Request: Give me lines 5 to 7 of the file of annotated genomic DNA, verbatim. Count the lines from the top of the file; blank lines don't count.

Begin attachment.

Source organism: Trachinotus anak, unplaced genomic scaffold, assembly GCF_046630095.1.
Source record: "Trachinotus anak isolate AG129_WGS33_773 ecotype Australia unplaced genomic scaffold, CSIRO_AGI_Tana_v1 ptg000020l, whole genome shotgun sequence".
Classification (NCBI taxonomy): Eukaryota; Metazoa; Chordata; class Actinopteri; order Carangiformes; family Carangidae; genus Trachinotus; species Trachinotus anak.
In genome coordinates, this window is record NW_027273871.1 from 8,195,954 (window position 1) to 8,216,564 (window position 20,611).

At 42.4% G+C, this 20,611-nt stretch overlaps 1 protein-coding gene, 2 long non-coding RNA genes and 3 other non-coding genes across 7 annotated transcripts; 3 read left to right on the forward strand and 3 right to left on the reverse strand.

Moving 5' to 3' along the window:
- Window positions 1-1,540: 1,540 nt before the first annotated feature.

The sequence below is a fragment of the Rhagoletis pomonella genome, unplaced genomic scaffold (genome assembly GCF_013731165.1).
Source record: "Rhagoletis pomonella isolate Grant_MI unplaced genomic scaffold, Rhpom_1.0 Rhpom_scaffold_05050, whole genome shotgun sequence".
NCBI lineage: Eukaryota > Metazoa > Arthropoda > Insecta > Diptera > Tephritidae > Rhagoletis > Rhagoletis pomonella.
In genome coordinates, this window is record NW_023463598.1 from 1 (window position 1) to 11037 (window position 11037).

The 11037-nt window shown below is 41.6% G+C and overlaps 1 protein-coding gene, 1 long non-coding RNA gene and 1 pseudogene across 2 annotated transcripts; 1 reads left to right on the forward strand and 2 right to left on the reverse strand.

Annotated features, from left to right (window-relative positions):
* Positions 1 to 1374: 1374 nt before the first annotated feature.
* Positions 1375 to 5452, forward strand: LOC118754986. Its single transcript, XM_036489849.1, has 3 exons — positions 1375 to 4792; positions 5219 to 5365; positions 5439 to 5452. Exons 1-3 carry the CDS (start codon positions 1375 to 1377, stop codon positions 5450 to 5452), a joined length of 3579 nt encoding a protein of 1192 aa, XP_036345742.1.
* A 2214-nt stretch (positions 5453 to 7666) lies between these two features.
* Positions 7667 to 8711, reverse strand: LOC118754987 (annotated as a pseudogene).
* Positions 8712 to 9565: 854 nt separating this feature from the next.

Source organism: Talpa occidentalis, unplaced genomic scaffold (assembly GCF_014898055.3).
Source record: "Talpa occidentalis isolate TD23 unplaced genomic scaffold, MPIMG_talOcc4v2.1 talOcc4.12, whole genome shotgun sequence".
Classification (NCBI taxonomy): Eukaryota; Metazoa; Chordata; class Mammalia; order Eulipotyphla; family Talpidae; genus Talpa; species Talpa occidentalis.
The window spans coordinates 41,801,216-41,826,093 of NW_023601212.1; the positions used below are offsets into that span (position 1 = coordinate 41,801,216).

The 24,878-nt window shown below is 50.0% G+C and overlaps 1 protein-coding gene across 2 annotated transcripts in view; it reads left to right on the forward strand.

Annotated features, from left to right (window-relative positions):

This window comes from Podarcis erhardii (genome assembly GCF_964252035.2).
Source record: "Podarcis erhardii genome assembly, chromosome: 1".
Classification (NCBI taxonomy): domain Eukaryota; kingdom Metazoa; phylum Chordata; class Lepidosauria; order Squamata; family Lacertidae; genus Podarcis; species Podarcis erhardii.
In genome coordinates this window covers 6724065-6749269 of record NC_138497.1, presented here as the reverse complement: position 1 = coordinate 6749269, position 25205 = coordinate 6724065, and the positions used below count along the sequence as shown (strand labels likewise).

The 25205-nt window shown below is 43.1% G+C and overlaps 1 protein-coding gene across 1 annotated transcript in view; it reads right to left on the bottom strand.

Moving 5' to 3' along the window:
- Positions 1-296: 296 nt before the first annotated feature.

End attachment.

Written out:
At 42.4% G+C, this 20,611-nt stretch overlaps 1 protein-coding gene, 2 long non-coding RNA genes and 3 other non-coding genes across 7 annotated transcripts; 3 read left to right on the forward strand and 3 right to left on the reverse strand.

Moving 5' to 3' along the window:
- Window positions 1-1,540: 1,540 nt before the first annotated feature.